The provincial government has announced its 2024 allowable rent increase has been set below the inflation rate for the second consecutive year in a row.
On Jan. 1, 2024, landlords can raise rents up to 3.5 per cent. Although the allowable increase is still set below the province’s 5.6 per cent 12-month rate of inflation, it has increased from the two per cent cap set in 2023.
In a statement the province explained that the increase from 2023 aims to provide a balance in tenant affordability while still allowing landlords to maintain rental units.
“Across the country, costs have been increasing — especially for housing — at a rate that’s unsustainable for many people,” said Ravi Kahlon, Minister of Housing.
“We know that’s the case for both landlords and renters, and that’s why we’ve found a balance to protect renters while helping to keep rental units on the market.”
Landlords who choose to increase rent in the new year are required to provide tenants three-months’ notice using the notice of rent increase form and can only raise rents once a year.
In 2018, the province changed previously set rules that allowed landlords to increase rent to the rate of inflation, plus an additional two per cent. A recommendation from the rental housing task force resulted in the removal of the additional two per cent, allowing landlords to make increases based only on the province’s inflation rate.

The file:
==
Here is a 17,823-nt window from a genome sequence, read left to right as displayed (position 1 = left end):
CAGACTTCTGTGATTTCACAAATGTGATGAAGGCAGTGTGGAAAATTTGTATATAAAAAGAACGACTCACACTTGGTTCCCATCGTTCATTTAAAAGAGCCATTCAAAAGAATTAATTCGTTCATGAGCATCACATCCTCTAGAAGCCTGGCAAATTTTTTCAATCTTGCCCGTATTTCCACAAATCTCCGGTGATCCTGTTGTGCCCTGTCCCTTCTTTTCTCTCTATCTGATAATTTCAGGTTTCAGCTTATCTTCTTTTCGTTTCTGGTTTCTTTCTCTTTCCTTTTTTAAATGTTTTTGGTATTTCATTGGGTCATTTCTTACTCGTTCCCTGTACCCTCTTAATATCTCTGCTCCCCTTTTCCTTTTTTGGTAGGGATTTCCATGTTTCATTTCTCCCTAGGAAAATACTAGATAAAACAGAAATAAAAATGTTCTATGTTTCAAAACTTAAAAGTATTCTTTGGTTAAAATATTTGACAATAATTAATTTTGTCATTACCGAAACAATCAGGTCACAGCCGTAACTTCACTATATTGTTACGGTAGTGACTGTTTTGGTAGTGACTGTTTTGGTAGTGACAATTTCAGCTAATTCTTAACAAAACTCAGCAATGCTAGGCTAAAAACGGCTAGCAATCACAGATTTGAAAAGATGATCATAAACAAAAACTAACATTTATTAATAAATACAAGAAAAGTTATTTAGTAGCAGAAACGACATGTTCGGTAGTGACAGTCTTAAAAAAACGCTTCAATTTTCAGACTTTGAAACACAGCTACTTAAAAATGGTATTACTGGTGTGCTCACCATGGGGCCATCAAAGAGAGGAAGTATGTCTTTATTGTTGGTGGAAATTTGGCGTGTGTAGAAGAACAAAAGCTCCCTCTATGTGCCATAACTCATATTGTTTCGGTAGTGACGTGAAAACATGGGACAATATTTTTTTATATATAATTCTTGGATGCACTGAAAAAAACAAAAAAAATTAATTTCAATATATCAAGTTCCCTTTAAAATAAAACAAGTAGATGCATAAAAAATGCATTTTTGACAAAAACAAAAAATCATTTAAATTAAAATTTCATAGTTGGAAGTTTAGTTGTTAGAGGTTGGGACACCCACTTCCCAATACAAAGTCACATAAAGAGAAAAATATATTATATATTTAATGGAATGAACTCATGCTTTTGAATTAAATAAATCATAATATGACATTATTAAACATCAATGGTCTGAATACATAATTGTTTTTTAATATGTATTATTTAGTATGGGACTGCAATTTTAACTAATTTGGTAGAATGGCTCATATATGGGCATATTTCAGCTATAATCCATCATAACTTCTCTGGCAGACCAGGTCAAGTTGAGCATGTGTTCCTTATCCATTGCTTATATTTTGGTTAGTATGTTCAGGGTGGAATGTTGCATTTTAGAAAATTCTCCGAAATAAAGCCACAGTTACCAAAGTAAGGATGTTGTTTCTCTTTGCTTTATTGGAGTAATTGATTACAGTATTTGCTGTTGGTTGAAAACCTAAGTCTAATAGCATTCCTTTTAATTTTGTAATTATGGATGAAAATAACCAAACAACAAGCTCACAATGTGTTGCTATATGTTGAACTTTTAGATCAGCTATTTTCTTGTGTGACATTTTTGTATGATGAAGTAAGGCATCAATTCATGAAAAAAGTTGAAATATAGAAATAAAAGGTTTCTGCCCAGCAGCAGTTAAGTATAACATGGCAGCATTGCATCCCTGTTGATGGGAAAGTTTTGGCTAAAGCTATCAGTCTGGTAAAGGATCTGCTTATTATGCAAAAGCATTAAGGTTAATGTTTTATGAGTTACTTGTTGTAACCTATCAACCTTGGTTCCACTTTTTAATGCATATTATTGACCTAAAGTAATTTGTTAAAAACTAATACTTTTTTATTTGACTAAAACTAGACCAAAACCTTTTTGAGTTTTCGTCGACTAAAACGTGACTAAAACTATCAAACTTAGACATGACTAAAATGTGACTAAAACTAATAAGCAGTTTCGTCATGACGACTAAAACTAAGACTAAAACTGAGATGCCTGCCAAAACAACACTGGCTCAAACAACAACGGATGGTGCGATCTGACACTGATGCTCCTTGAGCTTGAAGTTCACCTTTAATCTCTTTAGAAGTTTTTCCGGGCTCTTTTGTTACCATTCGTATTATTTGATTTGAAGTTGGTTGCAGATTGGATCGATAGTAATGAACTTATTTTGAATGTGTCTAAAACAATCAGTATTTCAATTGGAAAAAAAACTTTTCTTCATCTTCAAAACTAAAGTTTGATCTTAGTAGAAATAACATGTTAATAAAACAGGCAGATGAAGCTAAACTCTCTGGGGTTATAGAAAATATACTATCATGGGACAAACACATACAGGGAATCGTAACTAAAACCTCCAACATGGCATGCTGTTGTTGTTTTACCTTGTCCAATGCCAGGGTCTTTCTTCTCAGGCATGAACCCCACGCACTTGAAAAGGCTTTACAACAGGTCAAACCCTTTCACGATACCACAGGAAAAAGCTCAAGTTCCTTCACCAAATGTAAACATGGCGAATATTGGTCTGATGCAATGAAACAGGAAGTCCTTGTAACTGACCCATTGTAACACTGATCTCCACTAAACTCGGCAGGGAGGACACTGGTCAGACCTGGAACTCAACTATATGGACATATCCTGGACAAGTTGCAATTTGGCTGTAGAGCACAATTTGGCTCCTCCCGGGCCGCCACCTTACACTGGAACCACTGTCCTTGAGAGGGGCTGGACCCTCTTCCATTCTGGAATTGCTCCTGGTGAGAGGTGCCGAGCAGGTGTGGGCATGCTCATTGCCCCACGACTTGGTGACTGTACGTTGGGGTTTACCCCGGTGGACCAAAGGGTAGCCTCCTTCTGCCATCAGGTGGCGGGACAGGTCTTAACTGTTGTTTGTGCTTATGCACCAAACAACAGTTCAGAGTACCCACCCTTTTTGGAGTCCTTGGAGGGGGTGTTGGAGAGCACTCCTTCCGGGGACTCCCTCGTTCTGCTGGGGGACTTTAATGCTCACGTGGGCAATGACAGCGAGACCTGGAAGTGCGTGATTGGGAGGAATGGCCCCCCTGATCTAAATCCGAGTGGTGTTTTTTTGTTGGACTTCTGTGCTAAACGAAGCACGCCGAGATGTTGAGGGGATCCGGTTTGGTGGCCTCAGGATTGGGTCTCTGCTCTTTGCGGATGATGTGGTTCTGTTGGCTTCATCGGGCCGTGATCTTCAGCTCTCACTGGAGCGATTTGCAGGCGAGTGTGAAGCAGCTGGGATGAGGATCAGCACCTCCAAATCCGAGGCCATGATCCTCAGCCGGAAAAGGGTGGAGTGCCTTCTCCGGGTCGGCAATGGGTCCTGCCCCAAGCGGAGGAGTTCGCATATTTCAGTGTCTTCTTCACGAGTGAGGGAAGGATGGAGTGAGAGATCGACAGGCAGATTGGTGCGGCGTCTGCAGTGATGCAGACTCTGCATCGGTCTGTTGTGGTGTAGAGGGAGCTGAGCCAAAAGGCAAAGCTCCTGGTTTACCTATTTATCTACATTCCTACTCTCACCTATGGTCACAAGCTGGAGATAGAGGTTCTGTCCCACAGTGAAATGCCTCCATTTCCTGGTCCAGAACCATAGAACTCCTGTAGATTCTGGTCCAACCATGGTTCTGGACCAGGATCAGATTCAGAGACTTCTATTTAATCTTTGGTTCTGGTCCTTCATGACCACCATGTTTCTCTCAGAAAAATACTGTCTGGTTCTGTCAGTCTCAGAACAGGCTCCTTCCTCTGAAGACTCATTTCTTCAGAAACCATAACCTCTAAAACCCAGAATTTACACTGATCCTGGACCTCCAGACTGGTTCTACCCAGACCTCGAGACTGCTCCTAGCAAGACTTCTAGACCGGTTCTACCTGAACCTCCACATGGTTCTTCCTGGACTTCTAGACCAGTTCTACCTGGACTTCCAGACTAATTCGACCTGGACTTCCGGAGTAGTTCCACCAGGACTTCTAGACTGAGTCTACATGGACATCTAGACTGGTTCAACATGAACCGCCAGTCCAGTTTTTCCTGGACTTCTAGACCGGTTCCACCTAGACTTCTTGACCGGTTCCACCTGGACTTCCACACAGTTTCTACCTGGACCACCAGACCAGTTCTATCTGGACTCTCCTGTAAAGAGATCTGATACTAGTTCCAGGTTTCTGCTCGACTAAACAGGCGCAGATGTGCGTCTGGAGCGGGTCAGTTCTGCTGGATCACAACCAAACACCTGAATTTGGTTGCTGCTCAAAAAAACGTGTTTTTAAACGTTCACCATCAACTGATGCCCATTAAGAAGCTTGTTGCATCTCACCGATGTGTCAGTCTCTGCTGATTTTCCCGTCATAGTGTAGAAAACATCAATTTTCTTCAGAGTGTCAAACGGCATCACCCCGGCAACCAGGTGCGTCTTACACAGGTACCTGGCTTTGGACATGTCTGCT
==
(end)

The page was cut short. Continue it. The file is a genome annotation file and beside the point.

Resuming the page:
The province said that the decision to cap the rental increase below inflation in 2023 was made to protect renters who would have seen an almost six per cent increase.
“With renters facing a possible rent increase of almost six per cent, the government listened to the voice of renters and acted, and I’m so glad they have,” said Spencer Chandra Herbert, the premier’s special liaison for renters. “We also know people renting out homes are facing increased costs and want to make sure they continue to make places available for long-term renters.”
Once inflation returns to normal levels, the province stated it intends to return to normal annual rent increase requirements tied to the B.C. Consumer Price Index.